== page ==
Those who lived through the Lilac Fire at the San Luis Rey horse training facility are still haunted by the scenes they witnessed more than four months ago.
As stable owners raced to save valuable thoroughbreds, more than 40 horses died. But now, more than 400 horses and their trainers are recovering.
Located in Bonsall, the San Luis Rey Training Center is no stranger to dangerous wildfires. When staff saw the Lilac Fire approaching the property last December, they started taking precautions.
"We have five water trucks," said San Luis Rey Training Center general manager Kevin Habell. "Three can fight fires. Plus with Cal Fire and the fire department."
Habell said in the past wildfires have gotten close, but always missed the horse training facility. This time, though, flames spread onto the property.
"It was crazy, it was like it’s not happening," Habell said. "I kept telling myself, 'This can’t be happening.' "
When the fire spread to stables, it hit Joe Herrick's barn first.
"It was like hell came to town," Herrick said. He has been a horse trainer since 1995. "You saw things that you don’t want to see ever again."
Herrick said within minutes his stables were engulfed.
"I got one horse out and got the lead pony out," he said. "I’m getting another horse out, and this fireball hit us as we were going out of the stall. I heard my hair go ‘sheek,’ just burn, and I felt all this pain hit me when I got burned."
Herrick had eight horses he was trying to rescue, including a filly named Lovely Finish.
"Right after I got lit up I was like, 'Am I still on fire?' And she took off, and I looked, and I was smoldering and smoking. So I grabbed the hose, hosed myself off and tried to get back in."
After running through fire, Herrick suffered serious burns on his face, arms and back.
"I ran right by the fireman who said, 'Hey stop him, there’s a burn victim we gotta stop him.' And I’m like, 'I’m running after my horses, you have no shot at stopping me.' "
'A Recipe For Disaster'
Six of Herrick’s horses died in the fire. His barn was right next to Pierre Bellocq’s, who could see the fire spreading.
"Fronds were shooting out of the palm trees like missiles everywhere into the barn." Bellocq said. "And I knew that was a recipe for disaster."
Bellocq and his wife, Martine, had six horses when their stable went up in flames.
"Everything was just burned to the ground within minutes," Bellocq said. "It was a bad scene. A very bad scene."
Bellocq’s wife was badly injured during the fire, receiving burns on over 60 percent of her body.
"I found her sitting on the dirt there in really bad shape," he said. "The only thing she could say was 'Billy,' which was the name of a horse we were trying to save."
Billy and another one of the Bellocq’s horses did not survive.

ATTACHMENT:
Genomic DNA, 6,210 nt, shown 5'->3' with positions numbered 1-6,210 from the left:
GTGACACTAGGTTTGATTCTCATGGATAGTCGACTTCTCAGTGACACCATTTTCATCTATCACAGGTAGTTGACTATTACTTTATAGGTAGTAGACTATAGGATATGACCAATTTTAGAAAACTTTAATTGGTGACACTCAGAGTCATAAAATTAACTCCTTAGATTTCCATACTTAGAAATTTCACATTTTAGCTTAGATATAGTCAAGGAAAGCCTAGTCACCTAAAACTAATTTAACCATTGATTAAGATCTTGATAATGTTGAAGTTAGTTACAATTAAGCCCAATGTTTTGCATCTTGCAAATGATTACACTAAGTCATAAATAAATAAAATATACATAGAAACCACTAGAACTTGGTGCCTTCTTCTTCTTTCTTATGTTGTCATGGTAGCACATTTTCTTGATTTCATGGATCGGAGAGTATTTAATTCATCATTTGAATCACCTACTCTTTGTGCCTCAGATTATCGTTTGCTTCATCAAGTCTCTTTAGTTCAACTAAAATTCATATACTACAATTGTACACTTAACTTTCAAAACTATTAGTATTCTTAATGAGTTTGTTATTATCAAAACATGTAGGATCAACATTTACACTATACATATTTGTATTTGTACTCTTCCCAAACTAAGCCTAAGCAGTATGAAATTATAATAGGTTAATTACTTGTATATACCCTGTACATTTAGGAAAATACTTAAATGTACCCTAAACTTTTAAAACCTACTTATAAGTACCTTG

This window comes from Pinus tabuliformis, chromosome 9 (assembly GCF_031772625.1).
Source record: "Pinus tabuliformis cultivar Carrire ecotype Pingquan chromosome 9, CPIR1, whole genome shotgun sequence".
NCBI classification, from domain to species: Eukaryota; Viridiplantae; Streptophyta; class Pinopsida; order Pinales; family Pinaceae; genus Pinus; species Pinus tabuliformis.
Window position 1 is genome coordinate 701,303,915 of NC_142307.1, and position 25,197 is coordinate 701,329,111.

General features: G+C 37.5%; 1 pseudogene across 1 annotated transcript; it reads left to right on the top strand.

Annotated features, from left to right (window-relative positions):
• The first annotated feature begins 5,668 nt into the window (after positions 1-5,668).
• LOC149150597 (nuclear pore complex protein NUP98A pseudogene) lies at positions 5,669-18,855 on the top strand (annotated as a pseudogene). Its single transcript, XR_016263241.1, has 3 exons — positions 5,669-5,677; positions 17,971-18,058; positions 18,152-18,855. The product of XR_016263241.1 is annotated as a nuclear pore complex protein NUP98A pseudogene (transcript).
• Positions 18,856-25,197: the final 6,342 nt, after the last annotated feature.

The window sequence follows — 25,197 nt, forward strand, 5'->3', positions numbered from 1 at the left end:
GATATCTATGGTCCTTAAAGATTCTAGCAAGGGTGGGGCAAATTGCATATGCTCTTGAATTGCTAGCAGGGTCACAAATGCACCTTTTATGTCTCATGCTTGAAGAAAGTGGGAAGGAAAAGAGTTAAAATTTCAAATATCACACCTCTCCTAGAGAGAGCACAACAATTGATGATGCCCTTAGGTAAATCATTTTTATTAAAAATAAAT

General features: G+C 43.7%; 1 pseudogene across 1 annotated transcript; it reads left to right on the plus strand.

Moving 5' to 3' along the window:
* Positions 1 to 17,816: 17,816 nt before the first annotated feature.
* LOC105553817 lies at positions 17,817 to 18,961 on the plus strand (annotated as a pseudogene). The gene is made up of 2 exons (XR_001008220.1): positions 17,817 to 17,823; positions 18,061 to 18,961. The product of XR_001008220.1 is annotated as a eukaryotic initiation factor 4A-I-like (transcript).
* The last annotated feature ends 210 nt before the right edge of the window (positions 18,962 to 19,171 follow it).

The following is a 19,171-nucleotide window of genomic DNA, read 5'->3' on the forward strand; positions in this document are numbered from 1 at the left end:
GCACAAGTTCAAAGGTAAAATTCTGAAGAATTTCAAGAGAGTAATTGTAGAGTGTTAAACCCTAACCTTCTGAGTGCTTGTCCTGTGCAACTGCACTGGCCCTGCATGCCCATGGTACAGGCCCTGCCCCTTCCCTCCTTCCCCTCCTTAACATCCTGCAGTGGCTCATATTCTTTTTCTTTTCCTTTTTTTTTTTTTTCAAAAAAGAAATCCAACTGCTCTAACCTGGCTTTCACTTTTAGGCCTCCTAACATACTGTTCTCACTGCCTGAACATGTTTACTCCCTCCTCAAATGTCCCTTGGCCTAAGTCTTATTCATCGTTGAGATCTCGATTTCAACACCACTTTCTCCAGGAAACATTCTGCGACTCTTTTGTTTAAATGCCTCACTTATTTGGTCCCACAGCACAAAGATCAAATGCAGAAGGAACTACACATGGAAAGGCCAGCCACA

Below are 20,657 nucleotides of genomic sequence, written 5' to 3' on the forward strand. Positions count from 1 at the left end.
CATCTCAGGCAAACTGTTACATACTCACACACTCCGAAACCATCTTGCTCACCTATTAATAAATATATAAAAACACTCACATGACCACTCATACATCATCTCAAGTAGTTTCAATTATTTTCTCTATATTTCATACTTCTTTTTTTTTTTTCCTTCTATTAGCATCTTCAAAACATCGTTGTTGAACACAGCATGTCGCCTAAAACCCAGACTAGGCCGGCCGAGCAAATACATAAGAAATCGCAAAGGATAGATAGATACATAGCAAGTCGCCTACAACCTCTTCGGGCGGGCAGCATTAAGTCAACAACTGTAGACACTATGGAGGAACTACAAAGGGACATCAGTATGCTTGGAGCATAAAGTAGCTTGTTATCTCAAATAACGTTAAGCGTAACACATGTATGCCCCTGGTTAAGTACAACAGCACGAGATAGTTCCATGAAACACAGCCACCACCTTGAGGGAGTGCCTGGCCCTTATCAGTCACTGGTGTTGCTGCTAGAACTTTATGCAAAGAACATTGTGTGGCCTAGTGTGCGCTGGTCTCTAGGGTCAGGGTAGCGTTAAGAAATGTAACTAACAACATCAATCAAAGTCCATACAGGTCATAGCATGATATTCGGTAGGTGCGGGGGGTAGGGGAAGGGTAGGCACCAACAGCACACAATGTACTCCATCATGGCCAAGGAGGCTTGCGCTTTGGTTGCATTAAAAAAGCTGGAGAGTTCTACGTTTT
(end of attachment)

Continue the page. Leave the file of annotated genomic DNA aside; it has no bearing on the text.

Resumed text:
"It was a horrifying scene," Bellocq said. "He was burnt to a crisp and his legs were half-burnt. Burnt out all four legs, it was the most horrifying thing I’ve ever seen"
Once flames reached the stables, staff at San Luis Rey said there was only one option.
"Last thing you want to do as a horseman is let the horse out of the barn," Habell said. "Especially an expensive horse. You’re like, 'I can’t let this thing out, it’s going to get hurt.' The alternative was, the barn's on fire."
After the smoke cleared at San Luis Rey, seven buildings had been completely destroyed — 46 horses died and more than 400 were taken to the Del Mar Thoroughbred Club.
For the last few months, people have been working together to rebuild San Luis Rey.
"We put our heads together, and you saw the structures, which we call pavilion one, pavilion two," Habell said. "That’s 248 stalls. That was the fastest recovery that we could get barns put up."
Before the fire, there were more than 500 palm trees on the property.
"They’re like roman candles, they spark," Habell said. "We cut all those down."
Other safety precautions include storing dry grass and other flammables in fireproof containers. Still, the memory of what happened here haunts some.
"It is cause for nightmares once in a while," Bellocq said. "But you have to keep going."
"It started raining here today, and the horses started kicking the walls," Herrick said. "You have those moments where it brings back these horrible, horrific memories. You get little reminders like that, but for the most part, you have got to press on."
Now, San Luis Rey is open, and most horses are back to racing. Herrick’s filly, Lovely Finish, is still recovering after being burned on her face during the fire.
"It used to be all pink and burnt (referring to the horse's face). Her hair’s grown back and her pigment’s grown back, it’s just taken some time."
Herrick said he plans to debut Lovely Finish this summer at Del Mar.
"She was like, 'You better get me back to training before I kick your head off.' "